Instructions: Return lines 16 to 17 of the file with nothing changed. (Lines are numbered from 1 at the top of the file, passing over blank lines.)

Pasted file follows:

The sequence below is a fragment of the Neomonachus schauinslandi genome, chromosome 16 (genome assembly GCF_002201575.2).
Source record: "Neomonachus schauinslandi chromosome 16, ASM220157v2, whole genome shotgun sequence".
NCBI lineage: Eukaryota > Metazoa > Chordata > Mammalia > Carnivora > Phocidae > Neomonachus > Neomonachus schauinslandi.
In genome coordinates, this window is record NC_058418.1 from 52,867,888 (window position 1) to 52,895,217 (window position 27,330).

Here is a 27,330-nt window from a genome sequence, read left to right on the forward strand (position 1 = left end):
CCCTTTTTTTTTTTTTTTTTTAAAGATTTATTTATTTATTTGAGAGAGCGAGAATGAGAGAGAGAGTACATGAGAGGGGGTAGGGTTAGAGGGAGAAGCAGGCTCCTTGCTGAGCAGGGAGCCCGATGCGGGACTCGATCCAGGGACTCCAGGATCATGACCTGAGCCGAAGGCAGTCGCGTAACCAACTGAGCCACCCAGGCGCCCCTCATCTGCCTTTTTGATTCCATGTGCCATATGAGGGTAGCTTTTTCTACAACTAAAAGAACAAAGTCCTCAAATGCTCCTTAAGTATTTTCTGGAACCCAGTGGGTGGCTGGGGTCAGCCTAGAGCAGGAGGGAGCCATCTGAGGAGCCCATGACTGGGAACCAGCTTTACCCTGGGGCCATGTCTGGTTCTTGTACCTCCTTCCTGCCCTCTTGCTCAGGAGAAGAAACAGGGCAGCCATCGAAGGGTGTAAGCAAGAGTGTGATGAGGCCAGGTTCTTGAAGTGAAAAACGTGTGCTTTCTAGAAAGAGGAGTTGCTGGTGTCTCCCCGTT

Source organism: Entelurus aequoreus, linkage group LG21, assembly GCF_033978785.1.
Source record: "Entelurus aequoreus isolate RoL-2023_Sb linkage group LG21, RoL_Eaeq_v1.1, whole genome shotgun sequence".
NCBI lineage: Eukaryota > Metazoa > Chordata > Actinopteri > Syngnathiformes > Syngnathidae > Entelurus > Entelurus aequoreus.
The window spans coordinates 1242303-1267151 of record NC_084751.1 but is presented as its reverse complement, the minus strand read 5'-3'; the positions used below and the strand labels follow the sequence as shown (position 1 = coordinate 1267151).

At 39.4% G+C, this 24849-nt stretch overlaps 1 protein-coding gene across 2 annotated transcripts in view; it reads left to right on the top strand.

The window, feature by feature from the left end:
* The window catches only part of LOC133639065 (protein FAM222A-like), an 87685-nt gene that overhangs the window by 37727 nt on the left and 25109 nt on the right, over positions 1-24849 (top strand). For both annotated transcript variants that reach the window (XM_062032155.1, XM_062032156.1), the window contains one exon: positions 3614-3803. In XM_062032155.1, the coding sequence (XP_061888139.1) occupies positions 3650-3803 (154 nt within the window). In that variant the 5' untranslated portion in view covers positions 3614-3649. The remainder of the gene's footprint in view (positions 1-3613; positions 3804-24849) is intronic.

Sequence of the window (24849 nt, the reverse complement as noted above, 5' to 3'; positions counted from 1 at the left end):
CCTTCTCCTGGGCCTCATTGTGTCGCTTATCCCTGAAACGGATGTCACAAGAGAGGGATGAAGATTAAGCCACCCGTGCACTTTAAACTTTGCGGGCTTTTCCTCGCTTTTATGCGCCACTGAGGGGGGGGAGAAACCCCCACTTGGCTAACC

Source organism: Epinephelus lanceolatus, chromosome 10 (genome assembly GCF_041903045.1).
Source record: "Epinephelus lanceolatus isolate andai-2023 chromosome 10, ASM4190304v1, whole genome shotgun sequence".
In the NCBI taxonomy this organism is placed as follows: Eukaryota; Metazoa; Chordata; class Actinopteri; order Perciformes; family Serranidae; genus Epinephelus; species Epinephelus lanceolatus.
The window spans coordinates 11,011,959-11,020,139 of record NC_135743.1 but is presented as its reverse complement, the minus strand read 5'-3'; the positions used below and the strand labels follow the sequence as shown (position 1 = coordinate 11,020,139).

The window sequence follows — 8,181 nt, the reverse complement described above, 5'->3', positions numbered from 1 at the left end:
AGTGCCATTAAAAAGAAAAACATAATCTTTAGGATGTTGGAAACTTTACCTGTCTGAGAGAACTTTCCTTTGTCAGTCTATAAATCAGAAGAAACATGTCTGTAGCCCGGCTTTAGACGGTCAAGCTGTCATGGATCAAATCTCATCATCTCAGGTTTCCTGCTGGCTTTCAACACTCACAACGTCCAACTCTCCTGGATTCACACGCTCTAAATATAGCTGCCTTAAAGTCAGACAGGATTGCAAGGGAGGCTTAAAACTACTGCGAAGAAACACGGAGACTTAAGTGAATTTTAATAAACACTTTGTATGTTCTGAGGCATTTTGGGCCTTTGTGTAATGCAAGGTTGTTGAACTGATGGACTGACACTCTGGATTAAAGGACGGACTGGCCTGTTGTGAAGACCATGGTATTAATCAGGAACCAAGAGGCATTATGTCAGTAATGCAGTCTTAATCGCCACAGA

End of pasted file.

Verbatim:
Source organism: Epinephelus lanceolatus, chromosome 10 (genome assembly GCF_041903045.1).
Source record: "Epinephelus lanceolatus isolate andai-2023 chromosome 10, ASM4190304v1, whole genome shotgun sequence".